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TravelHaven News Brief ― Farewell first class?

With the current economic downturn and a string of mergers, first-class and business-class airline seats are undergoing a strict evaluation by airlines to determine their value.

Southwest Airlines will not continue premium service on AirTran once their planned merger is complete. United Airlines is undecided about keeping first class on international fights when it merges with Continental Airlines, which offers a combined business/first class on such flights. Both United and Continental currently offer first class on domestic flights.

Premium seating is key to profitability for many airlines. In the first six months of 2010first class and business class represented less than 8 percent of total passengers, but 27 percent of ticket revenues for international traffic. Airlines are in constant competition to upgrade amenities like meal and wine service and Bose noise-canceling headphones to highlight their differences in the premium cabin. the next move may be lie-flat beds.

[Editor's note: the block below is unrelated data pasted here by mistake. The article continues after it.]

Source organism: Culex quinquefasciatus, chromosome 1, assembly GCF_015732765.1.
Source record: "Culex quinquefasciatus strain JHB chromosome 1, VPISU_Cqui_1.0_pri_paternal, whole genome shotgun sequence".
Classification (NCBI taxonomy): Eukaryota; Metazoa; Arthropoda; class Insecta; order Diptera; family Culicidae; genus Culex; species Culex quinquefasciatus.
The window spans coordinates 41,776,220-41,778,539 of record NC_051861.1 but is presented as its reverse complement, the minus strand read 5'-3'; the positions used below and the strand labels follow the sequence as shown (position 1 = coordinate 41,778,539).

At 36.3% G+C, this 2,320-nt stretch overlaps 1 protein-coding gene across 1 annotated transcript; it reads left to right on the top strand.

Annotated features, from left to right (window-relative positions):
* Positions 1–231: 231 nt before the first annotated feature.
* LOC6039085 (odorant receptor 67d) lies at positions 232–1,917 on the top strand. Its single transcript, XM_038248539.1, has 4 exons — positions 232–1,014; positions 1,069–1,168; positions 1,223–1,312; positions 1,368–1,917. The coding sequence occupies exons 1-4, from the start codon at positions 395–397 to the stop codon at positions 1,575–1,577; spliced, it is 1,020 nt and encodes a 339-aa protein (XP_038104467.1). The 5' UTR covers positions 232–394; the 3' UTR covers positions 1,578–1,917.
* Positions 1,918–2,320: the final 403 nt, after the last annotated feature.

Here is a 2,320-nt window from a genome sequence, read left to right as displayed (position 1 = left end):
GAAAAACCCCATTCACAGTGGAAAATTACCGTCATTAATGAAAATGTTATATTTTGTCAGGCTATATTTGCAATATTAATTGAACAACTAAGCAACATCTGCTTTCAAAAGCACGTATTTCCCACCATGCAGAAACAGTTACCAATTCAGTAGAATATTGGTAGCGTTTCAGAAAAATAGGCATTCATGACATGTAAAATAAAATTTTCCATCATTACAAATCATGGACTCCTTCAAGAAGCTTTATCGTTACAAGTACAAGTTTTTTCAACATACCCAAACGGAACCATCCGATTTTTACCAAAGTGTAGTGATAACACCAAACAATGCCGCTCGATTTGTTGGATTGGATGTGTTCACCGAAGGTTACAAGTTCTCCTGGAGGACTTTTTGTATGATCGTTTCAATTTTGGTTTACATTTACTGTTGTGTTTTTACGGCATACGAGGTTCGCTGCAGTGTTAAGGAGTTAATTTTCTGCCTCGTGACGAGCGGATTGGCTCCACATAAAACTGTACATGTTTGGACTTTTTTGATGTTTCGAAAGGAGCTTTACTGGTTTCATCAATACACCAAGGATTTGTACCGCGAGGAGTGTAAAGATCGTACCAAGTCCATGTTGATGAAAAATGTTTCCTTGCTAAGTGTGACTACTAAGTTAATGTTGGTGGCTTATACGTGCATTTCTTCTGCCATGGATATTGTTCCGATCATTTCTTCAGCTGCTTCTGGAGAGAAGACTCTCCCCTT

Many U.S. carriers have decided to improve business class while eliminating first. Others have kept first class primarily as upgrades or as leverage when competing for corporate accounts. But that tactic may be counter-productive today, as premium class seats have more accessible at a lower price point by using frequent flier miles and other discounts. This has hurt carriers in lost revenue lessens the value of premium classes to consumers.

Some foreign airlines are investing a lot of money to improve products and luxuries for premium passengers. These include Emirates, with showers on some aircraft, and Singapore Airlines, with an ultra-wide business class seat. Some carriers, including United and British Airways have introduced a fourth class ― premium economy, a hybrid of coach and business offering more cabin space, larger seats, extra leg room and more services than standard coach.

Henry H. Harteveldt, travel analyst for Forrester Research, predicts that “airlines are going to raise economy fares, offer more aggressive opportunities to upgrade via e-mail and at kiosks, increase the size of coach cabins, shrink business-class cabins and reduce or eliminate first class.“ That would mean fewer premium seats and fewer upgrades or free frequent-flier seats, which will increase profit margin. However, some believe carriers risk losing the competitive edge when it comes to high-end customers as they continue to cut back, seeing service as an expense instead of an opportunity.